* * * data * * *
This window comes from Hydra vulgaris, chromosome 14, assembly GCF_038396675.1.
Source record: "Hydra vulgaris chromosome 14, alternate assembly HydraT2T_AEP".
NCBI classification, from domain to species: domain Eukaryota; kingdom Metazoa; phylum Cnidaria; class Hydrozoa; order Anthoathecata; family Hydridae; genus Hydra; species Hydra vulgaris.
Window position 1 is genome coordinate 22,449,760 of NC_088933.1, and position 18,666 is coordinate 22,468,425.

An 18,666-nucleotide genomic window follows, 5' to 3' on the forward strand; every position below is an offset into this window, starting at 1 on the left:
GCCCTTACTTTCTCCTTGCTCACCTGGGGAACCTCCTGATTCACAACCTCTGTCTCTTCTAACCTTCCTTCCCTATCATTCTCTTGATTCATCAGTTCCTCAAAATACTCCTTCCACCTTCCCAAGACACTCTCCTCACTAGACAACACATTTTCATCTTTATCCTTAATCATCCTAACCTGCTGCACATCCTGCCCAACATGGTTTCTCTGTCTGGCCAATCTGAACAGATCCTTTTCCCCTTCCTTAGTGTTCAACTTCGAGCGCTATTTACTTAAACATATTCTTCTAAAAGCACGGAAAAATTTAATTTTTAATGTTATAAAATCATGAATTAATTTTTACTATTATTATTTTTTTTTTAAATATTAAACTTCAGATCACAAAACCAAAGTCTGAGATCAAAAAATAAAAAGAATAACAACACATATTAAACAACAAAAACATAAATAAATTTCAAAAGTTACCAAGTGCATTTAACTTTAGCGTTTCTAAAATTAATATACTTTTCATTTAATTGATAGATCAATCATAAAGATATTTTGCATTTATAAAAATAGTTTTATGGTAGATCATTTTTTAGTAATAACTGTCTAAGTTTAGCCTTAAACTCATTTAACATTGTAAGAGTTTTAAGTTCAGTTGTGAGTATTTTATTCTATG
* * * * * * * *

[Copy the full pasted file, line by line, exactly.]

This window comes from Hydra vulgaris, chromosome 14, assembly GCF_038396675.1.
Source record: "Hydra vulgaris chromosome 14, alternate assembly HydraT2T_AEP".
NCBI classification, from domain to species: domain Eukaryota; kingdom Metazoa; phylum Cnidaria; class Hydrozoa; order Anthoathecata; family Hydridae; genus Hydra; species Hydra vulgaris.
Window position 1 is genome coordinate 22,449,760 of NC_088933.1, and position 18,666 is coordinate 22,468,425.

An 18,666-nucleotide genomic window follows, 5' to 3' on the forward strand; every position below is an offset into this window, starting at 1 on the left:
GCCCTTACTTTCTCCTTGCTCACCTGGGGAACCTCCTGATTCACAACCTCTGTCTCTTCTAACCTTCCTTCCCTATCATTCTCTTGATTCATCAGTTCCTCAAAATACTCCTTCCACCTTCCCAAGACACTCTCCTCACTAGACAACACATTTTCATCTTTATCCTTAATCATCCTAACCTGCTGCACATCCTGCCCAACATGGTTTCTCTGTCTGGCCAATCTGAACAGATCCTTTTCCCCTTCCTTAGTGTTCAACTTCGAGCGCTATTTACTTAAACATATTCTTCTAAAAGCACGGAAAAATTTAATTTTTAATGTTATAAAATCATGAATTAATTTTTACTATTATTATTTTTTTTTTAAATATTAAACTTCAGATCACAAAACCAAAGTCTGAGATCAAAAAATAAAAAGAATAACAACACATATTAAACAACAAAAACATAAATAAATTTCAAAAGTTACCAAGTGCATTTAACTTTAGCGTTTCTAAAATTAATATACTTTTCATTTAATTGATAGATCAATCATAAAGATATTTTGCATTTATAAAAATAGTTTTATGGTAGATCATTTTTTAGTAATAACTGTCTAAGTTTAGCCTTAAACTCATTTAACATTGTAAGAGTTTTAAGTTCAGTTGTGAGTATTTTATTCTATG